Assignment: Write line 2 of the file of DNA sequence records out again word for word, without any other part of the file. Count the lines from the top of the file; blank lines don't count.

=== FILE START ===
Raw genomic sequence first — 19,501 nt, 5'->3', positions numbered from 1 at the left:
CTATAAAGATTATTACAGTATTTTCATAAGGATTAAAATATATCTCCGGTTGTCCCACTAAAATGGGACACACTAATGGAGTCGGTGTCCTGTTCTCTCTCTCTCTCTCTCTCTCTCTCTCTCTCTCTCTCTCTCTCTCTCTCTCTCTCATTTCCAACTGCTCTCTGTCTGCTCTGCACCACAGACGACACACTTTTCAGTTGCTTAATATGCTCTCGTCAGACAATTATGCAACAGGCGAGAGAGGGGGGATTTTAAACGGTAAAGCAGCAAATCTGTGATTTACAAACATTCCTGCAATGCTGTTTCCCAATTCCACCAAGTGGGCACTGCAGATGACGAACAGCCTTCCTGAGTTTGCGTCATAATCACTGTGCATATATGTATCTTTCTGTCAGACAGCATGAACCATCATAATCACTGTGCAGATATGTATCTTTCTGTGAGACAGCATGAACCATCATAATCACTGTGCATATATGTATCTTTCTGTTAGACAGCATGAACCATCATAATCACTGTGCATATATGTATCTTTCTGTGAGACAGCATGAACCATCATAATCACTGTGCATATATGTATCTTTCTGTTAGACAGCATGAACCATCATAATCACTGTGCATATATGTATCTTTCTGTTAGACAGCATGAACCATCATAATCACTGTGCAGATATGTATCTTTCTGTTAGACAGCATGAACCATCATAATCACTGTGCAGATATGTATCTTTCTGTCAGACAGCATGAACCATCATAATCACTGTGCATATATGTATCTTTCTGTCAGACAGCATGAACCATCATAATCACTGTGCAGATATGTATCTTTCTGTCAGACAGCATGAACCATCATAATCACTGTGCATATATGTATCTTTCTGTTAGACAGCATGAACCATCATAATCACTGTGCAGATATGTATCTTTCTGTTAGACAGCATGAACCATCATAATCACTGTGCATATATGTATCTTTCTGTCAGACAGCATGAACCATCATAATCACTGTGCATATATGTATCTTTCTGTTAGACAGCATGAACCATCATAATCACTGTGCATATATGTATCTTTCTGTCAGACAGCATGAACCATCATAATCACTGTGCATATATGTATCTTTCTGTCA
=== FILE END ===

CTATAAAGATTATTACAGTATTTTCATAAGGATTAAAATATATCTCCGGTTGTCCCACTAAAATGGGACACACTAATGGAGTCGGTGTCCTGTTCTCTCTCTCTCTCTCTCTCTCTCTCTCTCTCTCTCTCTCTCTCTCTCTCTCTCTCATTTCCAACTGCTCTCTGTCTGCTCTGCACCACAGACGACACACTTTTCAGTTGCTTAATATGCTCTCGTCAGACAATTATGCAACAGGCGAGAGAGGGGGGATTTTAAACGGTAAAGCAGCAAATCTGTGATTTACAAACATTCCTGCAATGCTGTTTCCCAATTCCACCAAGTGGGCACTGCAGATGACGAACAGCCTTCCTGAGTTTGCGTCATAATCACTGTGCATATATGTATCTTTCTGTCAGACAGCATGAACCATCATAATCACTGTGCAGATATGTATCTTTCTGTGAGACAGCATGAACCATCATAATCACTGTGCATATATGTATCTTTCTGTTAGACAGCATGAACCATCATAATCACTGTGCATATATGTATCTTTCTGTGAGACAGCATGAACCATCATAATCACTGTGCATATATGTATCTTTCTGTTAGACAGCATGAACCATCATAATCACTGTGCATATATGTATCTTTCTGTTAGACAGCATGAACCATCATAATCACTGTGCAGATATGTATCTTTCTGTTAGACAGCATGAACCATCATAATCACTGTGCAGATATGTATCTTTCTGTCAGACAGCATGAACCATCATAATCACTGTGCATATATGTATCTTTCTGTCAGACAGCATGAACCATCATAATCACTGTGCAGATATGTATCTTTCTGTCAGACAGCATGAACCATCATAATCACTGTGCATATATGTATCTTTCTGTTAGACAGCATGAACCATCATAATCACTGTGCAGATATGTATCTTTCTGTTAGACAGCATGAACCATCATAATCACTGTGCATATATGTATCTTTCTGTCAGACAGCATGAACCATCATAATCACTGTGCATATATGTATCTTTCTGTTAGACAGCATGAACCATCATAATCACTGTGCATATATGTATCTTTCTGTCAGACAGCATGAACCATCATAATCACTGTGCATATATGTATCTTTCTGTCA